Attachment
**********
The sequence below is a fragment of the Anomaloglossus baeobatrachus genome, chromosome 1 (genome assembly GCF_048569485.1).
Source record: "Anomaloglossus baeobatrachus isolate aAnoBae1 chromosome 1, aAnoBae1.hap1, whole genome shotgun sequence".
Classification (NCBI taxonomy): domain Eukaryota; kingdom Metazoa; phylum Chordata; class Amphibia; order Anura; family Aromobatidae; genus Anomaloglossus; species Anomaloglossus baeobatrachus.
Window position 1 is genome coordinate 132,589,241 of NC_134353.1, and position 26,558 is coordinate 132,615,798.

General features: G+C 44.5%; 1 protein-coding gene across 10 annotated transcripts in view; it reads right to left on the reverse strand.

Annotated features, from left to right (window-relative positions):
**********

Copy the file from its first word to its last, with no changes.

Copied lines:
The sequence below is a fragment of the Anomaloglossus baeobatrachus genome, chromosome 1 (genome assembly GCF_048569485.1).
Source record: "Anomaloglossus baeobatrachus isolate aAnoBae1 chromosome 1, aAnoBae1.hap1, whole genome shotgun sequence".
Classification (NCBI taxonomy): domain Eukaryota; kingdom Metazoa; phylum Chordata; class Amphibia; order Anura; family Aromobatidae; genus Anomaloglossus; species Anomaloglossus baeobatrachus.
Window position 1 is genome coordinate 132,589,241 of NC_134353.1, and position 26,558 is coordinate 132,615,798.

General features: G+C 44.5%; 1 protein-coding gene across 10 annotated transcripts in view; it reads right to left on the reverse strand.

Annotated features, from left to right (window-relative positions):